Short Story Compare/Contrast Assignment Comparison/Contrast

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Mr. Davis

English 7: Short Story

Short Story Compare/Contrast Assignment


Many great stories are interpreted through film. During a comparison/contrast writing piece, writers note similarities and differences between the adapted film and the original text.


Subject: A film version of a short story you enjoy

Form: A comparison

Purpose: to analyze differences between film and story

Audience: Family and classmates
Writing the Compare/Contrast

When Desmond wrote his comparison/contrast of “Lamb to the Slaughter,” he focused on the following elements:

  • MEANING: The first paragraph introduces both versions and describes the message of the short story and film.

  • CHARACTERS: The second paragraph focuses on characterization.

  • KEY SCENES: The third paragraph deals with the key scenes included or excluded. Omissions are parts that have been left out.

  • THOUGHTS: The final paragraph tells what Desmond thought of the film version. Notice, it does not use first person.

You will decide which elements you wish to use for your compare/contrast. It is highly recommended that you focus on similar elements that are used to create the film’s meaning.

Both Alfred Hitchcock’s screen interpretation and Roald Dahl’s short story, “Lamb to the Slaughter” show the terrible outcome of a love gone sour. Whether film or story, the thrilling interaction between Mary Maloney and her late husband’s detective coworkers, captures every audience.

Characters in both versions are exciting and useful. Mrs. Maloney, however, appears to be more diabolical in the film, where as in the story she seemed to just fall into her evil plot. Her behavior is chilling and real within the movie; the final scene ends with her chuckling in a frightening manner. The movie made her much more deliberate in her actions.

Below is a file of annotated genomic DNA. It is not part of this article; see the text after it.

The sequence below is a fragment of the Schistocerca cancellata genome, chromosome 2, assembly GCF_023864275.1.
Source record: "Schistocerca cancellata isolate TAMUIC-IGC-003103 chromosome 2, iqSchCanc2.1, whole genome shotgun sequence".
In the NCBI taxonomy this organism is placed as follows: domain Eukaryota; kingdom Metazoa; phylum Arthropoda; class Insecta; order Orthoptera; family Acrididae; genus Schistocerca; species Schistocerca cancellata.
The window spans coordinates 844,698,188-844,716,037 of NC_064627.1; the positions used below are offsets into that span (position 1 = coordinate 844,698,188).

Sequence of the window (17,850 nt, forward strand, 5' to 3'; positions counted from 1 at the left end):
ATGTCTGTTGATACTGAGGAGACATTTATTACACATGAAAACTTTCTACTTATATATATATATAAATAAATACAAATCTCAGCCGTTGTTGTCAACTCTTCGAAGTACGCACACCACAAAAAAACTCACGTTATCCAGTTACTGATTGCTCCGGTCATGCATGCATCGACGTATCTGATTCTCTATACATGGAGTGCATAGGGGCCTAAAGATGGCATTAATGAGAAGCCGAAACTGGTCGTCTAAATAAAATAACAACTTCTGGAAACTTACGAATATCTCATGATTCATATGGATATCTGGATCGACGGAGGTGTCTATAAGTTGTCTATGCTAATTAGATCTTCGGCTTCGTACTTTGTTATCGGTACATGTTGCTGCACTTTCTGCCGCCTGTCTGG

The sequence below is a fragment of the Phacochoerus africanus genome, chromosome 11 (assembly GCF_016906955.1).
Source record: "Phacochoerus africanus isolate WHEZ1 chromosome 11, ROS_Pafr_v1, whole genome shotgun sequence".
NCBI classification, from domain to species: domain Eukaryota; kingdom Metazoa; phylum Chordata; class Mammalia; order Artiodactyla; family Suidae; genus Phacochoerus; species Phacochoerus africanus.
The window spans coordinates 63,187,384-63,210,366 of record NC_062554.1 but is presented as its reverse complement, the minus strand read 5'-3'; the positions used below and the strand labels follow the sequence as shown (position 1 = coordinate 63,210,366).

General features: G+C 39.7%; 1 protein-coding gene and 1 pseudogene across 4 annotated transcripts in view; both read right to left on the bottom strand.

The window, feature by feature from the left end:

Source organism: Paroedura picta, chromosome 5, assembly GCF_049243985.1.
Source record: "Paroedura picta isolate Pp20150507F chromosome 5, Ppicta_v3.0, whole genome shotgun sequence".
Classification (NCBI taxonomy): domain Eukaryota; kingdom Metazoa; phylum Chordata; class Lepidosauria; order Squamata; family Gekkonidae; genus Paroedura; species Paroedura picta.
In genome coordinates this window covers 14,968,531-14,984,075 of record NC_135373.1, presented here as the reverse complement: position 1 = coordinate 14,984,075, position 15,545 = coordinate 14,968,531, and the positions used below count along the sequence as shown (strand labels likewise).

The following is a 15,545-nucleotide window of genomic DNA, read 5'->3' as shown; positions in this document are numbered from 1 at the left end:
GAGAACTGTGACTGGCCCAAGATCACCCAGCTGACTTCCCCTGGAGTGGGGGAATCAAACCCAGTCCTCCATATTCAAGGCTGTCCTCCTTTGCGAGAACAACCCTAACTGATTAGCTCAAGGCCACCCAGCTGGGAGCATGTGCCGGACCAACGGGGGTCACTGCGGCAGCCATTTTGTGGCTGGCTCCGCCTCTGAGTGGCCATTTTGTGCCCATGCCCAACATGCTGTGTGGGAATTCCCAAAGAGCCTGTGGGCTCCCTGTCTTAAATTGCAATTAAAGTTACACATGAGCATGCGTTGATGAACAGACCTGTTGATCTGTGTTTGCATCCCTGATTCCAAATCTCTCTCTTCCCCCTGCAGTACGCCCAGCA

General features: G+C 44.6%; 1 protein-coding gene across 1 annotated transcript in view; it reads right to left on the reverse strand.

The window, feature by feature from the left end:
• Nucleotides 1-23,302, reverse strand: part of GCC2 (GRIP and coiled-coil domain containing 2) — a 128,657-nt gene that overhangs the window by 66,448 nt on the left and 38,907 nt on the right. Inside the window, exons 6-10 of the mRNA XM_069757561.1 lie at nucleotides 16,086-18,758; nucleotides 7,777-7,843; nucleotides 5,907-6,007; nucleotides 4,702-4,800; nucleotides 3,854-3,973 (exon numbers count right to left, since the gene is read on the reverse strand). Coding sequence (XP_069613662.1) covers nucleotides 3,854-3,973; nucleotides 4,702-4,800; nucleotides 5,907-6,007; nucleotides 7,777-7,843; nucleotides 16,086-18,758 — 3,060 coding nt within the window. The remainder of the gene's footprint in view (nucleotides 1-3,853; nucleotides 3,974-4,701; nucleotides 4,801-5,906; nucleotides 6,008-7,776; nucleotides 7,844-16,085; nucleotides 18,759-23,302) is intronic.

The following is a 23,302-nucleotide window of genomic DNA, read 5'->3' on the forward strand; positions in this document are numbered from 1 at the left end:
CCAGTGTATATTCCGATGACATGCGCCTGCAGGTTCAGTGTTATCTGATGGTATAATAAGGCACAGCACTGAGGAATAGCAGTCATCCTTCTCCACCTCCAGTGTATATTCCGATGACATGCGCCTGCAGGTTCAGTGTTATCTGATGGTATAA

Another feature which stood out was the killing scene. While the movie dramatically showed the final moments of Mr. Maloney’s death, the story built more suspense. It was more exciting because readers must create the scene in their heads.

Finally, the movie seemed to cut out the conversation between Mary and the grocery clerk—a crucial piece which the story covered in detail. This part was needed because it showed how cunning Mary was to go out and talk to others just after the killing. A film cannot carry every piece of a story; however, this was a piece that should have remained.

In looking at both, the traditional short story wins but only because it played to the reader’s ability to visualize. Both versions were exciting and frightening, but nothing can compare to the original story.


The beginning identifies the director and story and tells about the meaning of the story.


The middle paragraphs focus on characters and omissions.


The ending reflects on the viewer’s thoughts.

RESPONDING TO THE READING. Go back and view the film on your own. Think about how Desmond uses the following traits in his comparison/contrast; then answer the questions that follow each trait.

  • Ideas (1) What did Desmond notice about the film that you did not? Explain

  • Organization (2) What is the main purpose for each of the paragraphs in Desmond’s review?

  • Voice and Word Choice (3) What words show Desmond’s feelings about this poem? What transitions were used between ideas or paragraphs?





Tonight, go back and view the film again. You may find this through YouTube-just search for a version of the film. Try to find the same one we viewed in class, but other versions may work as well. Take careful notes for yourself in the four main categories: